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Designed Fiction

Discussion in 'Font Forum:' started by thoughtandtheory, Mar 2, 2009.

  1. thoughtandtheory

    thoughtandtheory Junior Member

    Just published a new article on books that use design to help tell their story:
    Designed Fiction | EMPRNT | Books for Design Enthusiasts

    What do you guys think? Does it add/take away from the story experience? Should we be so literal with books? Isn't that the appeal of books anyways?
  2. Muse

    Muse Member

    Ohh, this is like breaking the fourth wall for bookworms. :)

    I hadn't heard of either of those books you mentioned, but I have to go and find them now. That's really amazing—I remember reading The Neverending Story and being enchanted by the two different colours of text—for when Bastian is reading the story and the story itself; sort of how the fiction is extending beyond the words and wrapping itself around the book.

    And then Jasper Fforde has this memorable part in his Thursday Next series, in the book First Among Sequels. There's one part of the story where the main character goes beyond the reaches of the Bookworld, and instead of the story being told in text there's a few pages of comic-book style drawings, with no words, to show what's happening in that place. Very interesting.

    The books you wrote about are fairly unusual, and might turn off some readers, but it's interesting how the traditional paper medium is being extended, and it's not just the words that matter to the story, but how they are presented as well. I really love the idea of highlighting the word 'house' in blue ink and the proofread pages, as well. :D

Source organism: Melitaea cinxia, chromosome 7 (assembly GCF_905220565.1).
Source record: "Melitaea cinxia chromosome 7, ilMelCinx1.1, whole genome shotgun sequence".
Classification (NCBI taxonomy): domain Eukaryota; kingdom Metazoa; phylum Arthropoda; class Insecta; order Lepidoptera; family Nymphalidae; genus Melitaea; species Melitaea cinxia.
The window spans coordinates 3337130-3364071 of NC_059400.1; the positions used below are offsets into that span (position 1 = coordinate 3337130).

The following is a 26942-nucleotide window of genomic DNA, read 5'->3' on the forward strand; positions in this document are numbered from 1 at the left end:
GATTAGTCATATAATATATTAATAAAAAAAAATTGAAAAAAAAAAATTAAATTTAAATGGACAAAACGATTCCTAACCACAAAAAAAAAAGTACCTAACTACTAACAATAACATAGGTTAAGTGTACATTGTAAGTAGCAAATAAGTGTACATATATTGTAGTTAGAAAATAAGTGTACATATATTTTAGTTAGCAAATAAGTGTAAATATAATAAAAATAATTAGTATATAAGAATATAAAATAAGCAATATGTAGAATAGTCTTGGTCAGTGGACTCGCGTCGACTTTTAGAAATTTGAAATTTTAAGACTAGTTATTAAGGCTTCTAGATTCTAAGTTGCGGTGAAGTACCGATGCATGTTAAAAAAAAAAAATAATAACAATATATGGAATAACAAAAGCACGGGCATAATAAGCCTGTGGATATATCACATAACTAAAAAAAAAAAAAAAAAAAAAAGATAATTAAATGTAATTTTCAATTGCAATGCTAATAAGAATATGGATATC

3. Krey20

    Krey20 Senior Member

    I've seen similar things done by my favourite contemporary author Douglas Coupland.
    I think it was his book called "Jpod" (which is partly a quirky look into the the world of a group of software developers.

    He uses pages and pages for little games or double spreads full of seemingly brainstormed words arranged on the page.

    One of the most memorable games was where he listed pi to as many numbers as it takes to fill about four pages and the challenge was to find the wrong number.

    Another on was to spot a 0 in amongst pages and pages of N's.

    He also did a few odd little games with binary I think.

    Anyway, these were used well to break up the narrative or to reinforce a point within it.

    I can't recommend Coupland enough to those that might be interested.

    @ Muse
    Also I love Jasper Fforde, he has a very unique approach to writing a novel. You can finish one of his books having no idea what has just happened, but you know it was fun and you enjoyed it!
  4. Muse

    Muse Member

    Isn't he? I practically force all my friends to his section of the library every time I visit.

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